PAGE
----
Back to the main page

Mailing List Logs for ShadowRN

Message no. 1
From: "Like, dude, where's the firefight?" <MURRAYMD@******.BITNET>
Subject: Further Discussion on Game Balance, Mages, and Bioware.
Date: Fri, 30 Oct 92 21:02:49 CET
> Hoi Kiddies;
> I have been reading these posts from various assorted people trying
> to explain why bioware should and should not hurt mages. I think I have
> seen all the hair-brained pseudo reasons for each side posted.
>>>>>[First off do not take my name in vane (not all the ideas were mine
). Next, I would like to say that, that was a very nice and well thought out
post. However, you go on to say that 'if you don't like the rules to change
them'. Some groups may accept that....then you join a new group....they don't
accept it. Then, being the mage you are in this case, you have to make some
minor adjustments to your character. Which can be a pain in the but. Sure I
agree that it is game balance but it just doesn't sound right that ONLY mages
have essence taken off. In AD&D you can have mixed characters can you not?
Like a magic-user/fighter that can have the magic and the weapons/armor of a
fighter? So why couldn't I, a combat mage, have the same type of advantage?
It seems to be more then just a question of game balance but also what is fair.
Don't you think? I still want to hear more opinions on this.]<<<<<
--Psuedo <8:39:11/10-30-53>

Your post made me look at the issue from a different perspective.
Yeah, it does seem a little unfair that mages get penalized for bioware and
mundanes don't. But when I look at the versatility and capabilities of a
mage versus a mundane, that very small soft spot disappears.
Magic users have virtually unlimited room for advancement. They
can increase their Sorcery skill and Initiate to their hearts content.
They can create new spells and magical equipment as long as they have the
money and the karma. There is a *HUGE* possibility for advancement that
increases their capabilities immensely.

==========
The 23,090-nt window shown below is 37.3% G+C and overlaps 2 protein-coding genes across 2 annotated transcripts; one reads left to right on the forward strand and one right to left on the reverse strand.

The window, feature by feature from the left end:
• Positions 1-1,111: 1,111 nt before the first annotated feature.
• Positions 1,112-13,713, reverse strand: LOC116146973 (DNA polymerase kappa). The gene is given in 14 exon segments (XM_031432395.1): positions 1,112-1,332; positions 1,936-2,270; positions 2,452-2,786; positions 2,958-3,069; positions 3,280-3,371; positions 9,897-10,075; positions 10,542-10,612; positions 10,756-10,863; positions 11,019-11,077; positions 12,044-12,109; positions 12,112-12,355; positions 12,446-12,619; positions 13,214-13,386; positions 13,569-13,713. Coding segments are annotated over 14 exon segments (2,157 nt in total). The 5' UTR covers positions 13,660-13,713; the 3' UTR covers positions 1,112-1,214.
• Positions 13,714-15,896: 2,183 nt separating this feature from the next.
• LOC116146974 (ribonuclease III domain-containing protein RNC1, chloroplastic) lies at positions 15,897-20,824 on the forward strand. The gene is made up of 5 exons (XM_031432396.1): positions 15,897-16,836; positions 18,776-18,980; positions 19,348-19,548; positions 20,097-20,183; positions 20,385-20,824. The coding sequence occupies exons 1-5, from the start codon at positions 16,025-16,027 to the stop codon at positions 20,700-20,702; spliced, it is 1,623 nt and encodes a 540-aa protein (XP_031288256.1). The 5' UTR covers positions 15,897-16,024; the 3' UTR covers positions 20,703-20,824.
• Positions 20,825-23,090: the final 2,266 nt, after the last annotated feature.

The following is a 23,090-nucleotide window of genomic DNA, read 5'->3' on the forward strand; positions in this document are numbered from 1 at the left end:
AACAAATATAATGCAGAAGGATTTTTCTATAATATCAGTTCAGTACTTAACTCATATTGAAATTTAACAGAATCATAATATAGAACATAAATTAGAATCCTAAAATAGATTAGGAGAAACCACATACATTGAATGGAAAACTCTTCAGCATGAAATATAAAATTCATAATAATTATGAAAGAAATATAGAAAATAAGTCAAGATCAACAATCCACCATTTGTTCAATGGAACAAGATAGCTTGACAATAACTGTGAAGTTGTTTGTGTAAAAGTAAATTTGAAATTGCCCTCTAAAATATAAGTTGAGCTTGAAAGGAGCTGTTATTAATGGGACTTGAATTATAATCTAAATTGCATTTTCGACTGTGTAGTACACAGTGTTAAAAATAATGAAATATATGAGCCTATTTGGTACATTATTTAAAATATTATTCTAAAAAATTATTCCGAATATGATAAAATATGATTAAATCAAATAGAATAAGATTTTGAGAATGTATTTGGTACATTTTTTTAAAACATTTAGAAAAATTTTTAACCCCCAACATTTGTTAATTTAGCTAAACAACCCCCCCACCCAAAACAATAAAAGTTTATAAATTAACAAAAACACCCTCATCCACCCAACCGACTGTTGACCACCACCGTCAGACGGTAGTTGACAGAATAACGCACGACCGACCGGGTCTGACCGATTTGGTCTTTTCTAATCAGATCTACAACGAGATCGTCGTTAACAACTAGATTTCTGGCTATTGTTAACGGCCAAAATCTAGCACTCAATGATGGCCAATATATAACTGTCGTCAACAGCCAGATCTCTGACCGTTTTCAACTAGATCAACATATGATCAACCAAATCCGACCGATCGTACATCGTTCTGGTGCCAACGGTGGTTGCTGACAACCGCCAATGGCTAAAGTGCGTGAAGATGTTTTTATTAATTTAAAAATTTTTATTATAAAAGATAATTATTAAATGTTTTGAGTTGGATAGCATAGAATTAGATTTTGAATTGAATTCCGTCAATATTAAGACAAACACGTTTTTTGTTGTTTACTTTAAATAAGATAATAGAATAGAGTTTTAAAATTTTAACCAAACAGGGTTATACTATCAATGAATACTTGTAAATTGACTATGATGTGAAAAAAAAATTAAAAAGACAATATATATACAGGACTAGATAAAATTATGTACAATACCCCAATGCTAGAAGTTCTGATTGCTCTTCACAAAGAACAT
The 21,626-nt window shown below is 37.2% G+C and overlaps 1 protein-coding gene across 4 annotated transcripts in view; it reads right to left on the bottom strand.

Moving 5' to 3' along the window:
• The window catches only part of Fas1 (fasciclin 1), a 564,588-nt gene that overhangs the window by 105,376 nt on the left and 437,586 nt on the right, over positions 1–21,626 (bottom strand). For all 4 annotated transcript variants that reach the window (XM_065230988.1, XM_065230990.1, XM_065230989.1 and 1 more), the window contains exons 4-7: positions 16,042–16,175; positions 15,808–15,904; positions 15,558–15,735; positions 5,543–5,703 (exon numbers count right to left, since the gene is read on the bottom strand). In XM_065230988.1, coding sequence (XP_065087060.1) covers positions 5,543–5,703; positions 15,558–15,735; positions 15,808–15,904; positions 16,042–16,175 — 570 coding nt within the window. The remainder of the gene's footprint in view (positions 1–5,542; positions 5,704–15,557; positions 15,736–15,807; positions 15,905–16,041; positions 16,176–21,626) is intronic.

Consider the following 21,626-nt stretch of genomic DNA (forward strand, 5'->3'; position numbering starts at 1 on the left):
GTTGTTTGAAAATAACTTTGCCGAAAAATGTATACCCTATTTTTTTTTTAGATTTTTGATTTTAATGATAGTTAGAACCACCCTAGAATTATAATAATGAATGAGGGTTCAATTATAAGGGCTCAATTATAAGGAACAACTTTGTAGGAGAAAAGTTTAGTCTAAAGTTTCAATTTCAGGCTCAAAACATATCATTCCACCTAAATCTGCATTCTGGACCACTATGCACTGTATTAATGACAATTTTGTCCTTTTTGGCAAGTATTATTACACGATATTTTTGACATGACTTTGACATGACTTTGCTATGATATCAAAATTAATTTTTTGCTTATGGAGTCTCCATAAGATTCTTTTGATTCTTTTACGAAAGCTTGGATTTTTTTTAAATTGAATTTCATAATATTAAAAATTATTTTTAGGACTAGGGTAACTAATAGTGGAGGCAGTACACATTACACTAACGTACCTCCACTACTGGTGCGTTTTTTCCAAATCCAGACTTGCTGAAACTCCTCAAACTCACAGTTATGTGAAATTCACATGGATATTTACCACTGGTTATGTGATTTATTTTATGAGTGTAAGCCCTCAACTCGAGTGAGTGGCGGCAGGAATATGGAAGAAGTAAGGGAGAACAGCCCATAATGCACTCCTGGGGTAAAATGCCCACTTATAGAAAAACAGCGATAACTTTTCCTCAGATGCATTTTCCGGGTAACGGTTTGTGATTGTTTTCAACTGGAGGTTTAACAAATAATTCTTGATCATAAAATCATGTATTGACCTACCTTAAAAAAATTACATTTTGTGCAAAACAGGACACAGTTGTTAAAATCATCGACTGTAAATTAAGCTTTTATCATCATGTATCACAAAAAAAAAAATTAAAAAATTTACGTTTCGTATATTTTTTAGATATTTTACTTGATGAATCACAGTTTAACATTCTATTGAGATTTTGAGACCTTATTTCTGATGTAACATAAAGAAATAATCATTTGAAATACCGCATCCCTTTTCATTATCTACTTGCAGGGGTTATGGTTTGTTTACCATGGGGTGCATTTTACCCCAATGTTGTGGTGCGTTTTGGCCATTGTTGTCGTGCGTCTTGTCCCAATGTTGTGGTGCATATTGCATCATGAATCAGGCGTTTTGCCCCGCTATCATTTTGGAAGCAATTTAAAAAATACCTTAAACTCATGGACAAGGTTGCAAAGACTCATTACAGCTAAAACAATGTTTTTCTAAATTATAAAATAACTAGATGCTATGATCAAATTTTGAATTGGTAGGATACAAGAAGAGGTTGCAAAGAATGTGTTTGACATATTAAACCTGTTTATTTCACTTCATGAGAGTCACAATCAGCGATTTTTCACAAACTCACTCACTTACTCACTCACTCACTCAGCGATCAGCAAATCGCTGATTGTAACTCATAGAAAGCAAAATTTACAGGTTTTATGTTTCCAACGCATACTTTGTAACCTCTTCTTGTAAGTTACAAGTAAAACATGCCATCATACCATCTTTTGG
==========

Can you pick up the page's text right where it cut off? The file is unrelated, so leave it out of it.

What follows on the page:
Unfortunately street sams have a glass ceiling to their
advancement: Essence and Body. You can only cram so much garbage into
them before they break. Increasing their firearms skill starts to pale in
comparison at higher levels to the advantages of upper level Initiation.
My point is that magic users have it good enough as it is. If we
were to allow mages to get bioware sans essence loss, they would get far
more benefit from it than a sam would. Imagine a mage with Cerebral
Booster flittering around Astral space with an INT of 8. Their higher
intelligence would help them with Enchanting. They would have a slightly
higher Reaction (as would the Sam). The mage would have 3 advantages as
opposed to the sam with 1. What about a mage with Enhanced Articulation,
Muscle Augmentation, and Synaptic Accelerators? The mage is hucking
spells faster than the Rigger can dance without having the burden of a
locked/quickened Increase Reaction spell. All of this with the cost of
just putting in the bioware (The potential damage from surgery can be
negated, eliminating the essence loss due to surgery reply.)
I feel that mages are just fine the way that they are, especially
taking essence loss due to bioware insertion. If your mage "needs" bioware
then your mage is not fully exploiting magic for its usefullness.

BTW, I'm sorry for mis-spelling psuedo, I'm normally better than
that. Didn't mean to use your name in vain. I also agree that house rules
stink and I don't like them either, but sometimes you need to take 1 step
backwards to get 2 steps ahead.

Thanks for your time.

* Matt: You shot him!!!! | Matt Murray at the University of Dayton *
* Chris: No I didn't. It | MURRAYMD@******.BITNET *
* was a gunfight. | MURRAYMD@******.OCA.UDAYTON.EDU *
* He forgot his gun.| "Like, dude, where's the firefight?" *
* Star Fleet Battles Battletech Shadowrun Space Marine AD&D *

Further Reading

If you enjoyed reading about Further Discussion on Game Balance, Mages, and Bioware., you may also be interested in:


These messages were posted a long time ago on a mailing list far, far away. The copyright to their contents probably lies with the original authors of the individual messages, but since they were published in an electronic forum that anyone could subscribe to, and the logs were available to subscribers and most likely non-subscribers as well, it's felt that re-publishing them here is a kind of public service.